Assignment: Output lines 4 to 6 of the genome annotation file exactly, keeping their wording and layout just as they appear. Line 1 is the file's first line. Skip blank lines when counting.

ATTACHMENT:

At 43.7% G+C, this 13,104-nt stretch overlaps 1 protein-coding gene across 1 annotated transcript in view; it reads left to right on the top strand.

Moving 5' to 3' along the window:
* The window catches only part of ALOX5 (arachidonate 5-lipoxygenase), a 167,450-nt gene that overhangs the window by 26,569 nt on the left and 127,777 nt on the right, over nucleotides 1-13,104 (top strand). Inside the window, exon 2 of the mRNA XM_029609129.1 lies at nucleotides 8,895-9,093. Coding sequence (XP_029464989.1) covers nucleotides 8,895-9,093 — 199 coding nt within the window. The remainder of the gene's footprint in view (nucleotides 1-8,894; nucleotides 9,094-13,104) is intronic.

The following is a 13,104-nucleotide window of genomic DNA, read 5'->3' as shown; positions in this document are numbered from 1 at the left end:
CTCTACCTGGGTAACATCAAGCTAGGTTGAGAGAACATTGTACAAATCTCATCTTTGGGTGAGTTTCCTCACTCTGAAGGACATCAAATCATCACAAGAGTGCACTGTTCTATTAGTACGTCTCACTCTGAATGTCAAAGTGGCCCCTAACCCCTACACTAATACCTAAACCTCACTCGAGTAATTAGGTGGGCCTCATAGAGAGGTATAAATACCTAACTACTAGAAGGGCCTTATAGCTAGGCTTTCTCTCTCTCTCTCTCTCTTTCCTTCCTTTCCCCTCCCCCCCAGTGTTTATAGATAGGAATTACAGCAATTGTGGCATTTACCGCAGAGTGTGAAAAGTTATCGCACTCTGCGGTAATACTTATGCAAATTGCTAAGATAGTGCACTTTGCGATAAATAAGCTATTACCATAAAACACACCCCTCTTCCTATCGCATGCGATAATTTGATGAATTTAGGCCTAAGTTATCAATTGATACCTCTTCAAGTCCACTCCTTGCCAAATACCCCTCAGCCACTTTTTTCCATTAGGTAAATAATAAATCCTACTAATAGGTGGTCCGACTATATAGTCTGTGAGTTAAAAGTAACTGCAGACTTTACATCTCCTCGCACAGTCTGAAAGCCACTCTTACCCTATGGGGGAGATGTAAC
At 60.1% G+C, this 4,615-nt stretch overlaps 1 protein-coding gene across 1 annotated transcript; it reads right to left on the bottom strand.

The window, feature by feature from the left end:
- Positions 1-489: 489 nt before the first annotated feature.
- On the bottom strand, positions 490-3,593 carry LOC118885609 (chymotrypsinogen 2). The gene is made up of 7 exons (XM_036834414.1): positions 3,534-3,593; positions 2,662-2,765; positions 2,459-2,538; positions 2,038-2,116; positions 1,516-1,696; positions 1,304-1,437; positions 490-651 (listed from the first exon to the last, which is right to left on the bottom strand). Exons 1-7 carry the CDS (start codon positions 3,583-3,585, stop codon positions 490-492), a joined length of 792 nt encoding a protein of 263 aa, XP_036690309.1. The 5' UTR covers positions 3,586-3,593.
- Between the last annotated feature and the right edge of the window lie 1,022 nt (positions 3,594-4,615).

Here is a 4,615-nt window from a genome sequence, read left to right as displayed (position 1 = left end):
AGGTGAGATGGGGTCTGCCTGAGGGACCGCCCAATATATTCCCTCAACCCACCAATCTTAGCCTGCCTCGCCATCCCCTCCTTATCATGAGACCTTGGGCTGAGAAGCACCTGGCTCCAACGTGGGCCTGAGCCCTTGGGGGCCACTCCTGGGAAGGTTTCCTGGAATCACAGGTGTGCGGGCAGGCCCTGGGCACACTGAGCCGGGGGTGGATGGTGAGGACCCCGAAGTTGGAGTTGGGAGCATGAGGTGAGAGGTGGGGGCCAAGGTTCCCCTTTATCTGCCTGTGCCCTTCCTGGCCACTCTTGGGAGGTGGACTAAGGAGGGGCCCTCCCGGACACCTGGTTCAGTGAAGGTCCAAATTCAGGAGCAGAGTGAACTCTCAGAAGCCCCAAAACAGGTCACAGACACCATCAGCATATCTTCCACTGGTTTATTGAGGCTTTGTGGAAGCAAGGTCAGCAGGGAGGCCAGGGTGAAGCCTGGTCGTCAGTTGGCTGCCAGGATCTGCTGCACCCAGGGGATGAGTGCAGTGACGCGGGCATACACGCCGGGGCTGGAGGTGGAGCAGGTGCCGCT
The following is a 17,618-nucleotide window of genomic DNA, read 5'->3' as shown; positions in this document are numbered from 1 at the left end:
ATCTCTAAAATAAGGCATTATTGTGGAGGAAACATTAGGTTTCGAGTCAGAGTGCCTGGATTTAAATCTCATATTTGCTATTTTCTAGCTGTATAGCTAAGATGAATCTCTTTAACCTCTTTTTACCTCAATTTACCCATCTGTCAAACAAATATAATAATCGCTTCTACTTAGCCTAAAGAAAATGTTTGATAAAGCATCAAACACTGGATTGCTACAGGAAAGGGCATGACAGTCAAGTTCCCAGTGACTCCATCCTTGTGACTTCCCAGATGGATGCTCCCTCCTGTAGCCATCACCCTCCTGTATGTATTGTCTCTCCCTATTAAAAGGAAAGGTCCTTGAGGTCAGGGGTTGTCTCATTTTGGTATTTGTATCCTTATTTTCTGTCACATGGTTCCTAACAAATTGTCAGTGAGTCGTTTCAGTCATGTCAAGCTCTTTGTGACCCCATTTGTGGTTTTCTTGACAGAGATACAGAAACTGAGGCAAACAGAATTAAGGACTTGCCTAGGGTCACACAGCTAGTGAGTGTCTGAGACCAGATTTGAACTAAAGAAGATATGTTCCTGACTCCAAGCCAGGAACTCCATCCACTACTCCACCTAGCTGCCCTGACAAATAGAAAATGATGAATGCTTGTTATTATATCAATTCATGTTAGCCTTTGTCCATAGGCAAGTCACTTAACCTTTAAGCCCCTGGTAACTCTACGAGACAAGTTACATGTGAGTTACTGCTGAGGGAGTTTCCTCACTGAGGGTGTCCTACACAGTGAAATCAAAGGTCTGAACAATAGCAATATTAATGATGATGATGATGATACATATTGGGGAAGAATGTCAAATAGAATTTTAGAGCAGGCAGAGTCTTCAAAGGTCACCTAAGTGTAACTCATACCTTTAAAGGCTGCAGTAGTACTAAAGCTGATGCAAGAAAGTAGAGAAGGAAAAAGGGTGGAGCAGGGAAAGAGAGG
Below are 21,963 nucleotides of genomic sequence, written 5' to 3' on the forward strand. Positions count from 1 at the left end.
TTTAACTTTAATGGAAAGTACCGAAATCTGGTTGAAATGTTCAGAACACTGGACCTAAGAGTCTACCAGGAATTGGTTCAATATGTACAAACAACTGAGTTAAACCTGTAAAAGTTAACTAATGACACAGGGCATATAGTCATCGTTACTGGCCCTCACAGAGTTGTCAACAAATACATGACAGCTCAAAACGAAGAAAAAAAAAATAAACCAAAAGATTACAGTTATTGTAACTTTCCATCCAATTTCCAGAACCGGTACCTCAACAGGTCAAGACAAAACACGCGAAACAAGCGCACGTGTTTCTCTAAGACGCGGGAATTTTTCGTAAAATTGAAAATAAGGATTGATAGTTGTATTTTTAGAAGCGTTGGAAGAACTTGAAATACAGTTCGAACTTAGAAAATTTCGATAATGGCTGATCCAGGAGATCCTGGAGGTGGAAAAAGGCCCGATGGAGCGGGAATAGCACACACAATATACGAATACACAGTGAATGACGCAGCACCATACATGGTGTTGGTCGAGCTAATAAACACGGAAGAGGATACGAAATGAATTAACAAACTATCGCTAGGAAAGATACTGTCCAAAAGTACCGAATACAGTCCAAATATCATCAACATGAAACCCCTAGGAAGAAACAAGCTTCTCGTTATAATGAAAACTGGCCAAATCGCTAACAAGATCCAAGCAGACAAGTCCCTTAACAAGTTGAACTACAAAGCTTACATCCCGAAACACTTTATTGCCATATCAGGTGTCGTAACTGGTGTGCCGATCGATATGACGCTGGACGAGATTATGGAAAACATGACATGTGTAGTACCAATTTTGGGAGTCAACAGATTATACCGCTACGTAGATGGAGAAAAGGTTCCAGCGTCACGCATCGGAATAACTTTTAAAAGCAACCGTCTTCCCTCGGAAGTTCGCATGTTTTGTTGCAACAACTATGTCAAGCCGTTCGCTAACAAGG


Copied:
The following is a 13,104-nucleotide window of genomic DNA, read 5'->3' as shown; positions in this document are numbered from 1 at the left end:
CTCTACCTGGGTAACATCAAGCTAGGTTGAGAGAACATTGTACAAATCTCATCTTTGGGTGAGTTTCCTCACTCTGAAGGACATCAAATCATCACAAGAGTGCACTGTTCTATTAGTACGTCTCACTCTGAATGTCAAAGTGGCCCCTAACCCCTACACTAATACCTAAACCTCACTCGAGTAATTAGGTGGGCCTCATAGAGAGGTATAAATACCTAACTACTAGAAGGGCCTTATAGCTAGGCTTTCTCTCTCTCTCTCTCTCTTTCCTTCCTTTCCCCTCCCCCCCAGTGTTTATAGATAGGAATTACAGCAATTGTGGCATTTACCGCAGAGTGTGAAAAGTTATCGCACTCTGCGGTAATACTTATGCAAATTGCTAAGATAGTGCACTTTGCGATAAATAAGCTATTACCATAAAACACACCCCTCTTCCTATCGCATGCGATAATTTGATGAATTTAGGCCTAAGTTATCAATTGATACCTCTTCAAGTCCACTCCTTGCCAAATACCCCTCAGCCACTTTTTTCCATTAGGTAAATAATAAATCCTACTAATAGGTGGTCCGACTATATAGTCTGTGAGTTAAAAGTAACTGCAGACTTTACATCTCCTCGCACAGTCTGAAAGCCACTCTTACCCTATGGGGGAGATGTAAC
At 60.1% G+C, this 4,615-nt stretch overlaps 1 protein-coding gene across 1 annotated transcript; it reads right to left on the bottom strand.